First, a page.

UK businesses that employ European Union migrants are more likely to report that their business have seen a boost over the past two years, according to the Chartered Institute of Personnel and Development.
The HR body, which questioned 1,000 employers, found that more than half (51%) of respondents who hire EU migrant said their business have grown.
In contrast, only 39% of firms who do not employ migrant workers said their business has been boosted over the last two years.
The CIPD said this suggests that many employers, as they grow and expand their need particularly for lower skill jobs, may be relying more on migrant workers to fill vacancies.
"Employers have been turning to EU migrants to fill vacancies, particularly for lower skilled jobs, often because they are a bit older and have more work experience than young people in the UK – emphasising the competitive nature of the market for entry level jobs," said Peter Cheese, the chief executive of the CIPD.
"This is a highly charged political issue, but our research shows that many of the negative assumptions about immigration are untrue.
"Employers are making rational decisions to employ more experienced and qualified workers from overseas over less experienced UK workers, or are hiring migrants because there are simply not enough applicants in the local labour market."
The research also revealed that there is "little evidence" to suggest that employers are recruiting migrant workers because they are cheaper than UK born workers or because they require less training.
The survey found that more than one out of ten of employers (12%) said they recruited migrant workers because they have lower expectations about pay and employment conditions.
However, studies have found that immigration into the UK has had a small impact on wages and has had "more significant effects" along the wage distribution, according to the Migration Observatory at the University of Oxford.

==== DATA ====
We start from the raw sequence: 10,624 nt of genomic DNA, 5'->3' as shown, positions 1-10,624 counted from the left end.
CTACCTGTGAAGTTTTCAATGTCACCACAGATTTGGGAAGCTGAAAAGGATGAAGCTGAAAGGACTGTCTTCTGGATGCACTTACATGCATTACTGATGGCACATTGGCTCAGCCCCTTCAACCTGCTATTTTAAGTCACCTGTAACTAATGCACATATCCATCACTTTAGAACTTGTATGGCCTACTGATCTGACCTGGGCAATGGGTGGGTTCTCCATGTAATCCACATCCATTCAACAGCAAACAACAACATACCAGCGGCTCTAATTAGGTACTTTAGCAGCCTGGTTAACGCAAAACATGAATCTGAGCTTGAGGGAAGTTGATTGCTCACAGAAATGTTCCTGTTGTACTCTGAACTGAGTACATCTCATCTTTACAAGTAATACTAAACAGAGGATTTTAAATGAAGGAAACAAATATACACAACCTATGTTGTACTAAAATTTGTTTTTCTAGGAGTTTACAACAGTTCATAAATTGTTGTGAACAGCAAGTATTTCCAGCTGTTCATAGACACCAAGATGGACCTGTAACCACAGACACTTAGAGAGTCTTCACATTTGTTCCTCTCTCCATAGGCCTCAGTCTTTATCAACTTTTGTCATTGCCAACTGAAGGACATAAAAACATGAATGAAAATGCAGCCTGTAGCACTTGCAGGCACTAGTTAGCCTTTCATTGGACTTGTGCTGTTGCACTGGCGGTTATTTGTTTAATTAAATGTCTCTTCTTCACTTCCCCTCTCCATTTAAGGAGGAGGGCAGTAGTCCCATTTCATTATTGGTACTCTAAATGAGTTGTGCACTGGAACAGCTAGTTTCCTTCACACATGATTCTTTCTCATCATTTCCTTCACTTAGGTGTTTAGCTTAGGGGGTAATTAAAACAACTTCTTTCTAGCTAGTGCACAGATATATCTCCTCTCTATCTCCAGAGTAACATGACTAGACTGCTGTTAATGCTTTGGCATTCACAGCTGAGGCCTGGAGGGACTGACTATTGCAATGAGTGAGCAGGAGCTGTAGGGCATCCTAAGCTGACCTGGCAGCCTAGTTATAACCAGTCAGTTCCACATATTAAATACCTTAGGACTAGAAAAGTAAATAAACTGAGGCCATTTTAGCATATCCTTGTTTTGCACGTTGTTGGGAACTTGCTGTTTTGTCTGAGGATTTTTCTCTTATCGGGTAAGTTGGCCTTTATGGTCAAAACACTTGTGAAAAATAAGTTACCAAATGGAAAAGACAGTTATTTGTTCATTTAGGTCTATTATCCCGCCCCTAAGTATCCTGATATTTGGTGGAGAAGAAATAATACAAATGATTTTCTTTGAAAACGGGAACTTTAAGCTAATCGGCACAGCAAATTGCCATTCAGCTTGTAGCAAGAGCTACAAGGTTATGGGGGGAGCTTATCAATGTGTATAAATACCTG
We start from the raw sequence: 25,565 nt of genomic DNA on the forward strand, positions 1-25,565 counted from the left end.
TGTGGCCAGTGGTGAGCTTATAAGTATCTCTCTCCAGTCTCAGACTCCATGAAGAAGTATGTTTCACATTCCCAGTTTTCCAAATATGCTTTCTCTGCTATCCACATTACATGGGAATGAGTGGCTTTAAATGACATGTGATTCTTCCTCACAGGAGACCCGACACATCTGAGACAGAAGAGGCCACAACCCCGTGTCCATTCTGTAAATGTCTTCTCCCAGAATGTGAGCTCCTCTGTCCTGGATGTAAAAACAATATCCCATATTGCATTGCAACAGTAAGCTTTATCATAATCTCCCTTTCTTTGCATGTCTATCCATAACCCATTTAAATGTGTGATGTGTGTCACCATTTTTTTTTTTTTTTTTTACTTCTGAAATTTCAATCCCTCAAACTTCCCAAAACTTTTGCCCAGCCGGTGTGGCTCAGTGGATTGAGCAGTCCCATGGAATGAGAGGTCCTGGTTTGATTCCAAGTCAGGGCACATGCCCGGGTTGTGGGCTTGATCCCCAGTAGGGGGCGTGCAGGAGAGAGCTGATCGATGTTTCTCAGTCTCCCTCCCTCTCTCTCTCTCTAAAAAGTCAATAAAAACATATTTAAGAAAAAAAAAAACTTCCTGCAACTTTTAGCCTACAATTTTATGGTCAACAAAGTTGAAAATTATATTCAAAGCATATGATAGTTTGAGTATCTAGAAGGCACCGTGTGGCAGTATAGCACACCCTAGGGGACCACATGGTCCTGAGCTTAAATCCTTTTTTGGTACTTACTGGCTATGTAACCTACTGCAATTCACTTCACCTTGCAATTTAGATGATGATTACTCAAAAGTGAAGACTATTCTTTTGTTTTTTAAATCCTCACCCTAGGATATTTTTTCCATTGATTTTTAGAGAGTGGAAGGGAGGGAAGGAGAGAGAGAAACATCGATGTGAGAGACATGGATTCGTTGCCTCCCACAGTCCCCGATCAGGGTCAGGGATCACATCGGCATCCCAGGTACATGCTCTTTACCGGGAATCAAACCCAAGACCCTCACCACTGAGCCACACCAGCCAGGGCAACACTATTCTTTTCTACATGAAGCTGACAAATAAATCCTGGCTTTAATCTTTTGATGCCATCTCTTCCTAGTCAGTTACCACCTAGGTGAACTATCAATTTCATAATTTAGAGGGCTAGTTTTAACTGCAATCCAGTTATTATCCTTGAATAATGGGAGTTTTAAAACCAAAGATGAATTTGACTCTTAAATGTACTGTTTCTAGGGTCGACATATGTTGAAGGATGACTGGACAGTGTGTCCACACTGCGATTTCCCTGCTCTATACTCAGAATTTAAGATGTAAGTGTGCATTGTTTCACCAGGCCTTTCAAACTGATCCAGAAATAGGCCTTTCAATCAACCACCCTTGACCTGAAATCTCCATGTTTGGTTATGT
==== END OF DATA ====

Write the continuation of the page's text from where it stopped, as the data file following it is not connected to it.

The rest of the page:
Economists Christian Dustmann, Ian Preston and Tommaso Frattini, in their The Effect of Immigration Along the Distribution of Wages report, found that each 1% hike in the share of migrants in the UK-born working age population leads to a 0.1 to 0.3% rise in average wages.
But it also creates a 0.6% decline in the wages of the 5% lowest paid workers and increases the wages of higher paid workers.
Immigration has become a political hot topic in the UK, with almost eight out of ten (77%) people wanting to reduce UK immigration levels, according to the 2013 British Social Attitudes survey.
The CIPD also explored the impact of the increase in migrant workers over the last ten years on the UK labour market and in particular youth employment.
This found that some younger workers are likely to have found it more difficult to find work since EU8 migrants (the 2004 accession countries to the EU) have had access to the UK labour market because EU8 migrants are typically older, more experienced and better qualified.
The report said that both groups are also disproportionately represented in low-skilled work
For example, the CIPD found that almost 90% of EU 8 migrant workers are aged 25 or over, which means that they are likely to have significant work experience.
But the report stressed that migration has only been one factor amongst many in relation to youth unemployment, which dropped to 16.6% in the three months to July.
The findings come after the Office for National Statistics said that net long-term migration to the UK jumped to 243,000 in the year March – well above David Cameron's target of less than 100,000 by 2015.